Mon. Jul 15th, 2024

Satellite communication on smartphones is becoming the norm

Natasha Kumar By Natasha Kumar Jun20,2024

Satellite communication on smartphones is becoming the norm

The convergence of land mobile operators and satellite providers is becoming an industry norm, not a unique strategy: 91 cellular operators worldwide have now signed agreements with satellite providers.< /p>

Active contracts for the provision of mobile and satellite communications now cover about 60% of the global market of mobile subscribers, and reports of new agreements continue to arrive, according to GSMA Intelligence analysts. But the actual opportunity to use these services is not yet available. The general direction of the industry indicates a market shift away from the telecommunications companies themselves — satellites are seen as a pragmatic way to expand the network and access new sources of income.

The advantage of satellite communication is that it can work in regions where terrestrial networks do not reach, or where the coverage is uneven — 80-90% of connections between terrestrial mobile and satellite operators cover remote areas. Providing communication to subscribers at sea and providing emergency coverage in areas of natural disasters are considered additional directions.

Market dynamics over the past 18-24 months have been driven by developments in the field of direct access to modified mobile phones to satellites; in addition, the 3GPP consortium updated the 5G specifications, ensuring compatibility with orbital networks (NTN — Non-Terrestrial Networks). The integration of NTN compatibility in 3GPP Release 17 and 18 made direct access to scalable mobile networks — clients can be smartphones and sensors of the Internet of Things, which are also capable of directly connecting to satellites.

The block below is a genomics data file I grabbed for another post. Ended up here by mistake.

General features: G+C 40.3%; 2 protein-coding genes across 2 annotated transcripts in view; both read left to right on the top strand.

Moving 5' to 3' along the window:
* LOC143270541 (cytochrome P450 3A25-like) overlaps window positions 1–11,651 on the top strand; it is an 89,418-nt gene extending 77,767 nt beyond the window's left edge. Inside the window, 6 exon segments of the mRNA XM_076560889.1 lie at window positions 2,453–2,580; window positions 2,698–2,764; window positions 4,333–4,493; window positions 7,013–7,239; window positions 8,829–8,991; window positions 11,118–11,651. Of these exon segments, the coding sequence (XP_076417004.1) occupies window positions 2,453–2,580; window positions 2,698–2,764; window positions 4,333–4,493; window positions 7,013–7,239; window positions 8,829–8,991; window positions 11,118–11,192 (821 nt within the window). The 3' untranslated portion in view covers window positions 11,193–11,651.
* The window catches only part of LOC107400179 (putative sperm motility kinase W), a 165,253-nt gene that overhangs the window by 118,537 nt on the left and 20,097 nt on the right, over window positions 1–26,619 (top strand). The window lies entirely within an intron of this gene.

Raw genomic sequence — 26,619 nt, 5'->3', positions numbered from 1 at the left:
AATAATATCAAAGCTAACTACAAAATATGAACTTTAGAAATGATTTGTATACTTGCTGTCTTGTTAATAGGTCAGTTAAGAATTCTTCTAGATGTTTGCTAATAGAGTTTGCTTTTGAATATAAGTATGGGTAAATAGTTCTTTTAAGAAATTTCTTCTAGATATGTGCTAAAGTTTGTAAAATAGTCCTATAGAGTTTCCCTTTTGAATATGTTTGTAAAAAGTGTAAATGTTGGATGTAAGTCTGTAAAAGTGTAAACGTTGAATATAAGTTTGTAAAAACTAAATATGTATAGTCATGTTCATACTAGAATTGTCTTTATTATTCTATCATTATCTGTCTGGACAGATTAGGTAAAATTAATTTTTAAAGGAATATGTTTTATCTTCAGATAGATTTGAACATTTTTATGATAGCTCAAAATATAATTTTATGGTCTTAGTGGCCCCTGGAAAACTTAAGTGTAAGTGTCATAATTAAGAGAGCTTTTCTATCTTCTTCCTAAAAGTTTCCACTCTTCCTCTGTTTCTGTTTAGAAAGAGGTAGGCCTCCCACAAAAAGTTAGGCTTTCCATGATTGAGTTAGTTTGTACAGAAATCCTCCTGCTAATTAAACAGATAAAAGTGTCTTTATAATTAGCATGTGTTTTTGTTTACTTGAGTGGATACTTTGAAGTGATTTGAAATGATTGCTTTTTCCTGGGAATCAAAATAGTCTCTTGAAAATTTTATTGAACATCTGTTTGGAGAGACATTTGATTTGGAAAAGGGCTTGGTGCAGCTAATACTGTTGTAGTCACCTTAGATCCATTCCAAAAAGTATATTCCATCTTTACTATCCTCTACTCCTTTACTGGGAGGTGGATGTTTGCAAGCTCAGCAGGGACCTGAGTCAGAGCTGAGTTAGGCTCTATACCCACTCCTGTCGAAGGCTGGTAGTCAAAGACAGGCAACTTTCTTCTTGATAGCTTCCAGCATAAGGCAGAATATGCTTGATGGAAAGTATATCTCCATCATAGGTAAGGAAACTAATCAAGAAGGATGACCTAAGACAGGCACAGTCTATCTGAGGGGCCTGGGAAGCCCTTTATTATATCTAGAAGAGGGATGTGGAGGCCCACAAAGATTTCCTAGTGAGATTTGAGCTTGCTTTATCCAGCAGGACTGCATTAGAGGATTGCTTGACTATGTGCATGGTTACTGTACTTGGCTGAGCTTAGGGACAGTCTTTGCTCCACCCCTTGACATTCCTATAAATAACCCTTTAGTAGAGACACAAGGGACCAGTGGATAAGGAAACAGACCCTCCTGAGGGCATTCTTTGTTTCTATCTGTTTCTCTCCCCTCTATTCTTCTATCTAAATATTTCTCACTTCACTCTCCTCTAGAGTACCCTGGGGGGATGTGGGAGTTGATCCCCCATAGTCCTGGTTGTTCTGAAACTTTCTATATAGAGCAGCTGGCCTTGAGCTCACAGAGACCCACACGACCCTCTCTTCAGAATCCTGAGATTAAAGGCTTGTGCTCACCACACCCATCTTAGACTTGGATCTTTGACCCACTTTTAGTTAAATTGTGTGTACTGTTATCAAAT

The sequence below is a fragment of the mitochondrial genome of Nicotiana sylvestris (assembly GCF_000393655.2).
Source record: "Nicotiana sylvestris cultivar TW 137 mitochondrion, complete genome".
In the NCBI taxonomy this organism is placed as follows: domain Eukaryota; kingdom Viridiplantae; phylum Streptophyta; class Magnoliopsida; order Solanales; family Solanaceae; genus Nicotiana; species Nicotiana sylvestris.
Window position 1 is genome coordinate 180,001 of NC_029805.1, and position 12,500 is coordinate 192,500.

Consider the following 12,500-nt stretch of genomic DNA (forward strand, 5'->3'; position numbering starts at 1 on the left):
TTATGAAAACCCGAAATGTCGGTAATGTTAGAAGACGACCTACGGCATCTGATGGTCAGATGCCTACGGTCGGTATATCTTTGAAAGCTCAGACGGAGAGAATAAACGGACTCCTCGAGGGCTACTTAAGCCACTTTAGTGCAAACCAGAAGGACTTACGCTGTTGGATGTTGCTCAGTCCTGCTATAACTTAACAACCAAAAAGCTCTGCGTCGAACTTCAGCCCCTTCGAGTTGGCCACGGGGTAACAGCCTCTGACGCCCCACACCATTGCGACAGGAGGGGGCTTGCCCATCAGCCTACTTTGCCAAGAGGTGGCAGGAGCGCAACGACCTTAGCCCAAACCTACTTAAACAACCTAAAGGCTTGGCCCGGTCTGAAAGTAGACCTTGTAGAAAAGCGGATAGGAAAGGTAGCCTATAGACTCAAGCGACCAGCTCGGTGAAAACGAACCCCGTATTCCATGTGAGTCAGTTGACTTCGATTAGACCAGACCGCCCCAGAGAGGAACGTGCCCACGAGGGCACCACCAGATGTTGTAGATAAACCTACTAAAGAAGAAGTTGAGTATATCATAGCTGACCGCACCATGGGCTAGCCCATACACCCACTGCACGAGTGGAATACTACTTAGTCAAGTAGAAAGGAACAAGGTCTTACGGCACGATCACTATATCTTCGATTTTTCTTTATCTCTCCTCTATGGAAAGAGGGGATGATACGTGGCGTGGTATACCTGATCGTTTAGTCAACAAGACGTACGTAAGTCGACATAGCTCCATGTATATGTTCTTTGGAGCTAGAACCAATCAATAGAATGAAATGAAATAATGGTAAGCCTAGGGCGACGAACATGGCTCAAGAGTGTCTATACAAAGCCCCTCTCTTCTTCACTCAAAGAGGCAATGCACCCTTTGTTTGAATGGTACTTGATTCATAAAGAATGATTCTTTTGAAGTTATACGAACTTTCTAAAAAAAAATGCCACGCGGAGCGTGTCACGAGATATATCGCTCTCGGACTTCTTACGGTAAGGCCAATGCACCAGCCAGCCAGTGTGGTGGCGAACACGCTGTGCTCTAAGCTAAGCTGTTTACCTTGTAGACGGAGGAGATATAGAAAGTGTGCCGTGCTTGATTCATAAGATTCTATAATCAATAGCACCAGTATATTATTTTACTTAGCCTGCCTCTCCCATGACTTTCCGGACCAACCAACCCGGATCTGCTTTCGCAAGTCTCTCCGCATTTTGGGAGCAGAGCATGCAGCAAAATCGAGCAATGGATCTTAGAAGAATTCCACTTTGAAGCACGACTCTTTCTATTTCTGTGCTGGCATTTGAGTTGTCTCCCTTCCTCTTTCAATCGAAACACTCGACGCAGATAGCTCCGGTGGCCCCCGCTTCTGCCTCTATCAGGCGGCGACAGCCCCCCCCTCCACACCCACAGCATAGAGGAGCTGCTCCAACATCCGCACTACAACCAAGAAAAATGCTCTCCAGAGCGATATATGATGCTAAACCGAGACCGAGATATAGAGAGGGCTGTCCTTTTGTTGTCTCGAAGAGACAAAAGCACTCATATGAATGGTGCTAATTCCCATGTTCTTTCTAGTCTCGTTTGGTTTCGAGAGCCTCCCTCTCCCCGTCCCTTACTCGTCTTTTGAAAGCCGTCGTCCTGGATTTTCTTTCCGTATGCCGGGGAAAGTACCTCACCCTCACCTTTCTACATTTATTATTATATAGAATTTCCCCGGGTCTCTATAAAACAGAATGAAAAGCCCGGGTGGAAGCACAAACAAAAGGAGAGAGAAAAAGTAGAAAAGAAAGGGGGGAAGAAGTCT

Only in the US market, the three largest mobile operators have already signed agreements with satellite communication service providers: Verizon and AT&T have joined forces with AST SpaceMobile, and T-Mobile US — with SpaceX's Starlink. Starlink currently has 17 active agreements, AST SpaceMobile — 24, and Lynk Global — 15. The deployment of services will take place gradually: at the initial stage, it will be voice communication and SMS, and then, as the satellite capacity increases, modernization will begin, which will ensure data transmission. Asia has the largest number of contracts, but in general the presence of satellite operators is gradually distributed.

The undisputed leader is Starlink, which has about 6,000 satellites in orbit, but only recently launched devices support direct phone connection. The second place is occupied by Eutelsat OneWeb, which group consists of 650 devices. AST SpaceMobile has only one satellite in orbit so far, and that's a test one — she has not bred commercial BlueBirds yet. Amazon-owned operator Project Kuiper currently has two test satellites in orbit.

The dark horse is China, whose operator China Satellite Network Group intends to launch 12,000 satellites, but compares directly with it is not easy for other players: this provider probably enjoys comprehensive government support and will work in China, while others count on international markets. . One way or another, satellite communication becomes an addition to mobile, and it is not yet clear how this symbiosis will be implemented: as an additional service from terrestrial operators, or to include it in existing plans.

Natasha Kumar

By Natasha Kumar

Natasha Kumar has been a reporter on the news desk since 2018. Before that she wrote about young adolescence and family dynamics for Styles and was the legal affairs correspondent for the Metro desk. Before joining The Times Hub, Natasha Kumar worked as a staff writer at the Village Voice and a freelancer for Newsday, The Wall Street Journal, GQ and Mirabella. To get in touch, contact me through my 1-800-268-7116

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